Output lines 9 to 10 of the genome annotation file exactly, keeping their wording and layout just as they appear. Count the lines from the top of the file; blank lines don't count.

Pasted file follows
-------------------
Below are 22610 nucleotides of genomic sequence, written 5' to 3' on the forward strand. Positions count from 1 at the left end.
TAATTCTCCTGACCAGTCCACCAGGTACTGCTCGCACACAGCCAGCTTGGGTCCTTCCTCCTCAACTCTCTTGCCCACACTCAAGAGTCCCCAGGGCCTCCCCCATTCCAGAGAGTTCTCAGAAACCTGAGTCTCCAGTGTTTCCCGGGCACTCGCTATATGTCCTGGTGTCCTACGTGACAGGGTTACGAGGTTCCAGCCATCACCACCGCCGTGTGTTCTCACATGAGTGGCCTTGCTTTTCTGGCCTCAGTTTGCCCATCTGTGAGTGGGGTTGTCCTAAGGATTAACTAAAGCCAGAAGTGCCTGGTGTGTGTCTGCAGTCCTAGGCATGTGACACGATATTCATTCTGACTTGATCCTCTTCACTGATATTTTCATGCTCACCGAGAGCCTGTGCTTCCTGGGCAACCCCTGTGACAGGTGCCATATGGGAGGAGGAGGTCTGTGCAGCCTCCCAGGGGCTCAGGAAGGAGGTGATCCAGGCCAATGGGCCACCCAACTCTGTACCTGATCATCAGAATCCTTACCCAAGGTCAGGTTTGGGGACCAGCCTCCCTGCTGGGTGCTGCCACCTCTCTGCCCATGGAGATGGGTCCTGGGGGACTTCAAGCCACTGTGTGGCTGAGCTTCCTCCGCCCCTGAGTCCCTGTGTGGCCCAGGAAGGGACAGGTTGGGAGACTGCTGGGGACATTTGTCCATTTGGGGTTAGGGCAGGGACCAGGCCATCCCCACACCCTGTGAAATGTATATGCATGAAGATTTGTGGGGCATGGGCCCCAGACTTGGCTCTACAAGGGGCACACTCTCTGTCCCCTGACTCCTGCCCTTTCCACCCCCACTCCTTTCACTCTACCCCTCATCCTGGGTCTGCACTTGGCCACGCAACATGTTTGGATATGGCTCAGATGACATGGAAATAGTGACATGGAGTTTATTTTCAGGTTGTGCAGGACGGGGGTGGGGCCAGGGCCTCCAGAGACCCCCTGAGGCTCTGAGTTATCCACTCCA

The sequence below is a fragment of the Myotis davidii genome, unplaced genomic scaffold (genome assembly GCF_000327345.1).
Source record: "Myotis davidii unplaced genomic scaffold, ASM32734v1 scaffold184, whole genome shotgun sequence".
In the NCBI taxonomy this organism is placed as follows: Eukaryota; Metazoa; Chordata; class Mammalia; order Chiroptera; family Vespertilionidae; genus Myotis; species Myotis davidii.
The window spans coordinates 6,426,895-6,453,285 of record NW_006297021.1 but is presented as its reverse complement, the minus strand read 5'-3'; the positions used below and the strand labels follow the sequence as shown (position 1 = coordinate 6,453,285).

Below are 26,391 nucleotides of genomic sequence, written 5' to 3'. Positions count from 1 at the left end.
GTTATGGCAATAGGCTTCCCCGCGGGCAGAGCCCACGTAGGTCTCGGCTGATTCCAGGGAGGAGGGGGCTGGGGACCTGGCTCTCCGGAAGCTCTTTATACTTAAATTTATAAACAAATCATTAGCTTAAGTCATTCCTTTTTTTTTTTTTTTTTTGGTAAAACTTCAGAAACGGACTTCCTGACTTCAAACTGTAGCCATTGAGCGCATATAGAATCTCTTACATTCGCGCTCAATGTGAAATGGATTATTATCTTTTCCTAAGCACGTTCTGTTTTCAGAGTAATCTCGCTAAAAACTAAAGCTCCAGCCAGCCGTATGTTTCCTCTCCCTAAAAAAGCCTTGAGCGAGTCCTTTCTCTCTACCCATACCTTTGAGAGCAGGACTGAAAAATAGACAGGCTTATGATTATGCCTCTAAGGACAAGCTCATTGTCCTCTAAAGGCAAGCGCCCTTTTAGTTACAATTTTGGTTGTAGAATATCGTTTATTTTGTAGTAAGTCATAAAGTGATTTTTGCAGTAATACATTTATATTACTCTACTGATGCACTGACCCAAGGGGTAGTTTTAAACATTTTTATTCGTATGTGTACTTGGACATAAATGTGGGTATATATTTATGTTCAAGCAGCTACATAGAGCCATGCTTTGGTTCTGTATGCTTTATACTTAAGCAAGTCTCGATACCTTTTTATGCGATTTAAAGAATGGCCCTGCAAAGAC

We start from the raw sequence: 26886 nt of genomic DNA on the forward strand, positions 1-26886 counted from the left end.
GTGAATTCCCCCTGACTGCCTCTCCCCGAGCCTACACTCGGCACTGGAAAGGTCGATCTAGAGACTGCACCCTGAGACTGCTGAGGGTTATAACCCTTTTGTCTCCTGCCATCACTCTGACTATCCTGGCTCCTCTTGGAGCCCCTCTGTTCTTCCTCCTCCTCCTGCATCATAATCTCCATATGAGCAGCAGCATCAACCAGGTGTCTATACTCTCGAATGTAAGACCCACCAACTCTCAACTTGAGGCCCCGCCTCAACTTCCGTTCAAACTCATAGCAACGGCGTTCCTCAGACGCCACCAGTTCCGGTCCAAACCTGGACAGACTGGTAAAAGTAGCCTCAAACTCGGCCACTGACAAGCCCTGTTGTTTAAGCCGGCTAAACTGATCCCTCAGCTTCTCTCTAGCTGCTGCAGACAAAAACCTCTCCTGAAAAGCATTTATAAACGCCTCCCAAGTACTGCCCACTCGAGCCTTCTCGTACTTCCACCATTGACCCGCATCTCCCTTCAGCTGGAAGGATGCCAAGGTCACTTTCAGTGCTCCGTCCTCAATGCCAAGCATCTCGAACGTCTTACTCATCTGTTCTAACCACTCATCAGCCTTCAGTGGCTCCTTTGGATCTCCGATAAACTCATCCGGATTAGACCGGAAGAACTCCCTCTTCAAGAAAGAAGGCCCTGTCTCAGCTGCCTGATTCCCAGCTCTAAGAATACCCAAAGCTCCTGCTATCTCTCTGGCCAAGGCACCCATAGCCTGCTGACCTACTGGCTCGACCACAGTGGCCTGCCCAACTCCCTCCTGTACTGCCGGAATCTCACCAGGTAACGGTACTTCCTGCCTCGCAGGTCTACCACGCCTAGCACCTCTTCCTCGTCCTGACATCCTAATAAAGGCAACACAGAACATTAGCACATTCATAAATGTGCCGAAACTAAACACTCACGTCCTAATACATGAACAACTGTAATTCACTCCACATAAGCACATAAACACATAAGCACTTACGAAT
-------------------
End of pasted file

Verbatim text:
We start from the raw sequence: 26886 nt of genomic DNA on the forward strand, positions 1-26886 counted from the left end.
GTGAATTCCCCCTGACTGCCTCTCCCCGAGCCTACACTCGGCACTGGAAAGGTCGATCTAGAGACTGCACCCTGAGACTGCTGAGGGTTATAACCCTTTTGTCTCCTGCCATCACTCTGACTATCCTGGCTCCTCTTGGAGCCCCTCTGTTCTTCCTCCTCCTCCTGCATCATAATCTCCATATGAGCAGCAGCATCAACCAGGTGTCTATACTCTCGAATGTAAGACCCACCAACTCTCAACTTGAGGCCCCGCCTCAACTTCCGTTCAAACTCATAGCAACGGCGTTCCTCAGACGCCACCAGTTCCGGTCCAAACCTGGACAGACTGGTAAAAGTAGCCTCAAACTCGGCCACTGACAAGCCCTGTTGTTTAAGCCGGCTAAACTGATCCCTCAGCTTCTCTCTAGCTGCTGCAGACAAAAACCTCTCCTGAAAAGCATTTATAAACGCCTCCCAAGTACTGCCCACTCGAGCCTTCTCGTACTTCCACCATTGACCCGCATCTCCCTTCAGCTGGAAGGATGCCAAGGTCACTTTCAGTGCTCCGTCCTCAATGCCAAGCATCTCGAACGTCTTACTCATCTGTTCTAACCACTCATCAGCCTTCAGTGGCTCCTTTGGATCTCCGATAAACTCATCCGGATTAGACCGGAAGAACTCCCTCTTCAAGAAAGAAGGCCCTGTCTCAGCTGCCTGATTCCCAGCTCTAAGAATACCCAAAGCTCCTGCTATCTCTCTGGCCAAGGCACCCATAGCCTGCTGACCTACTGGCTCGACCACAGTGGCCTGCCCAACTCCCTCCTGTACTGCCGGAATCTCACCAGGTAACGGTACTTCCTGCCTCGCAGGTCTACCACGCCTAGCACCTCTTCCTCGTCCTGACATCCTAATAAAGGCAACACAGAACATTAGCACATTCATAAATGTGCCGAAACTAAACACTCACGTCCTAATACATGAACAACTGTAATTCACTCCACATAAGCACATAAACACATAAGCACTTACGAAT